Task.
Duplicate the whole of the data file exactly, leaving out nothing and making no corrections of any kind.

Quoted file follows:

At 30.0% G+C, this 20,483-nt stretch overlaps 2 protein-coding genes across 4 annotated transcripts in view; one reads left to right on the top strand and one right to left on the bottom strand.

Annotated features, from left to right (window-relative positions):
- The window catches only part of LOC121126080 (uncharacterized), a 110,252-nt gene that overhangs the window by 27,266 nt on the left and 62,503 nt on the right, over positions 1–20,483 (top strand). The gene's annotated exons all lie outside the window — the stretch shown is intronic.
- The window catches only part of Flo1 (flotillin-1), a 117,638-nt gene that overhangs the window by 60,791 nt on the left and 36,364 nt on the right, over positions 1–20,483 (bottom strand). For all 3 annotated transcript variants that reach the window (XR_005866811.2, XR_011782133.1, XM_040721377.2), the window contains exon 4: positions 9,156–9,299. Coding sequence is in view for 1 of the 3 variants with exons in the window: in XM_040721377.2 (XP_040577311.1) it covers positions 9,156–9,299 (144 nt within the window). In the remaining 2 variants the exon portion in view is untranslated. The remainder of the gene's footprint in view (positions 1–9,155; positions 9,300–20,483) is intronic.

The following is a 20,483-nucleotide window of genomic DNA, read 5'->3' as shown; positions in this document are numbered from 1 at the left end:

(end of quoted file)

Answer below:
At 30.0% G+C, this 20,483-nt stretch overlaps 2 protein-coding genes across 4 annotated transcripts in view; one reads left to right on the top strand and one right to left on the bottom strand.

Annotated features, from left to right (window-relative positions):
- The window catches only part of LOC121126080 (uncharacterized), a 110,252-nt gene that overhangs the window by 27,266 nt on the left and 62,503 nt on the right, over positions 1–20,483 (top strand). The gene's annotated exons all lie outside the window — the stretch shown is intronic.
- The window catches only part of Flo1 (flotillin-1), a 117,638-nt gene that overhangs the window by 60,791 nt on the left and 36,364 nt on the right, over positions 1–20,483 (bottom strand). For all 3 annotated transcript variants that reach the window (XR_005866811.2, XR_011782133.1, XM_040721377.2), the window contains exon 4: positions 9,156–9,299. Coding sequence is in view for 1 of the 3 variants with exons in the window: in XM_040721377.2 (XP_040577311.1) it covers positions 9,156–9,299 (144 nt within the window). In the remaining 2 variants the exon portion in view is untranslated. The remainder of the gene's footprint in view (positions 1–9,155; positions 9,300–20,483) is intronic.

The following is a 20,483-nucleotide window of genomic DNA, read 5'->3' as shown; positions in this document are numbered from 1 at the left end: